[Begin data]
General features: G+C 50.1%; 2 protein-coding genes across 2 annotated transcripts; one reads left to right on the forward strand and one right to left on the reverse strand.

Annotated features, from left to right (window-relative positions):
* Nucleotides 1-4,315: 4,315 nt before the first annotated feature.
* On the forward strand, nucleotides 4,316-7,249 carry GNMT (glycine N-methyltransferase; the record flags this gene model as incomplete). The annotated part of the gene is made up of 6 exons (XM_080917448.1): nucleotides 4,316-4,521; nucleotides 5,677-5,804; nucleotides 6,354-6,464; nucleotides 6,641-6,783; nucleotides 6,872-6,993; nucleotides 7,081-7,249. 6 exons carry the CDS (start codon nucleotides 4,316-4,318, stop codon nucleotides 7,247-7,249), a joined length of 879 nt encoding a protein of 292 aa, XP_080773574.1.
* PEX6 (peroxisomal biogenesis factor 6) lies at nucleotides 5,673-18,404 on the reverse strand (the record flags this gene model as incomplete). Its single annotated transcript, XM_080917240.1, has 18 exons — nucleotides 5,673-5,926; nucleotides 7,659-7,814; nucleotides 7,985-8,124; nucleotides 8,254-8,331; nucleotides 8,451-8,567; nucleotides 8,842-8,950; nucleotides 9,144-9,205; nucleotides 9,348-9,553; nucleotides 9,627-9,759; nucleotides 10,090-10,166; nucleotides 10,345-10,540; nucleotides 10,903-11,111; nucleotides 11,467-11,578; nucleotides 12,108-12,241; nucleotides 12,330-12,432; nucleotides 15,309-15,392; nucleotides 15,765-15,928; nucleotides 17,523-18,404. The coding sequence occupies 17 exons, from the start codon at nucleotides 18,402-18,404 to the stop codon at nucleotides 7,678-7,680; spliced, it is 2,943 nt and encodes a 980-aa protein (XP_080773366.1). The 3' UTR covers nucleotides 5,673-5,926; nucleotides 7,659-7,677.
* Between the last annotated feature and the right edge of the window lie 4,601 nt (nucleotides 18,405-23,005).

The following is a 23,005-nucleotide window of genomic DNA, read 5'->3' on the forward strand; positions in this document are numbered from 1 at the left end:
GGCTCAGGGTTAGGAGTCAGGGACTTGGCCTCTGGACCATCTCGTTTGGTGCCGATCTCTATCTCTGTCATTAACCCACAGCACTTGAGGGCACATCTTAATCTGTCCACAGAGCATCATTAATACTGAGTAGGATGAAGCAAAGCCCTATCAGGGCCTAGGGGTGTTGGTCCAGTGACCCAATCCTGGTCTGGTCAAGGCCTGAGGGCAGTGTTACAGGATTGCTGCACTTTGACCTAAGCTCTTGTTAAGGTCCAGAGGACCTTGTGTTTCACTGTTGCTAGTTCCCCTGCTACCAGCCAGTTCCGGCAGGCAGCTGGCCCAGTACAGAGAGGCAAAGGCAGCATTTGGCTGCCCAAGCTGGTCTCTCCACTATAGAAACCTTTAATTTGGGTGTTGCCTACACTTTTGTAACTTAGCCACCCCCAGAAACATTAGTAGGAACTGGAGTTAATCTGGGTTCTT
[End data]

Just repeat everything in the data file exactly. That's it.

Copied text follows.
General features: G+C 50.1%; 2 protein-coding genes across 2 annotated transcripts; one reads left to right on the forward strand and one right to left on the reverse strand.

Annotated features, from left to right (window-relative positions):
* Nucleotides 1-4,315: 4,315 nt before the first annotated feature.
* On the forward strand, nucleotides 4,316-7,249 carry GNMT (glycine N-methyltransferase; the record flags this gene model as incomplete). The annotated part of the gene is made up of 6 exons (XM_080917448.1): nucleotides 4,316-4,521; nucleotides 5,677-5,804; nucleotides 6,354-6,464; nucleotides 6,641-6,783; nucleotides 6,872-6,993; nucleotides 7,081-7,249. 6 exons carry the CDS (start codon nucleotides 4,316-4,318, stop codon nucleotides 7,247-7,249), a joined length of 879 nt encoding a protein of 292 aa, XP_080773574.1.
* PEX6 (peroxisomal biogenesis factor 6) lies at nucleotides 5,673-18,404 on the reverse strand (the record flags this gene model as incomplete). Its single annotated transcript, XM_080917240.1, has 18 exons — nucleotides 5,673-5,926; nucleotides 7,659-7,814; nucleotides 7,985-8,124; nucleotides 8,254-8,331; nucleotides 8,451-8,567; nucleotides 8,842-8,950; nucleotides 9,144-9,205; nucleotides 9,348-9,553; nucleotides 9,627-9,759; nucleotides 10,090-10,166; nucleotides 10,345-10,540; nucleotides 10,903-11,111; nucleotides 11,467-11,578; nucleotides 12,108-12,241; nucleotides 12,330-12,432; nucleotides 15,309-15,392; nucleotides 15,765-15,928; nucleotides 17,523-18,404. The coding sequence occupies 17 exons, from the start codon at nucleotides 18,402-18,404 to the stop codon at nucleotides 7,678-7,680; spliced, it is 2,943 nt and encodes a 980-aa protein (XP_080773366.1). The 3' UTR covers nucleotides 5,673-5,926; nucleotides 7,659-7,677.
* Between the last annotated feature and the right edge of the window lie 4,601 nt (nucleotides 18,405-23,005).

The following is a 23,005-nucleotide window of genomic DNA, read 5'->3' on the forward strand; positions in this document are numbered from 1 at the left end:
GGCTCAGGGTTAGGAGTCAGGGACTTGGCCTCTGGACCATCTCGTTTGGTGCCGATCTCTATCTCTGTCATTAACCCACAGCACTTGAGGGCACATCTTAATCTGTCCACAGAGCATCATTAATACTGAGTAGGATGAAGCAAAGCCCTATCAGGGCCTAGGGGTGTTGGTCCAGTGACCCAATCCTGGTCTGGTCAAGGCCTGAGGGCAGTGTTACAGGATTGCTGCACTTTGACCTAAGCTCTTGTTAAGGTCCAGAGGACCTTGTGTTTCACTGTTGCTAGTTCCCCTGCTACCAGCCAGTTCCGGCAGGCAGCTGGCCCAGTACAGAGAGGCAAAGGCAGCATTTGGCTGCCCAAGCTGGTCTCTCCACTATAGAAACCTTTAATTTGGGTGTTGCCTACACTTTTGTAACTTAGCCACCCCCAGAAACATTAGTAGGAACTGGAGTTAATCTGGGTTCTT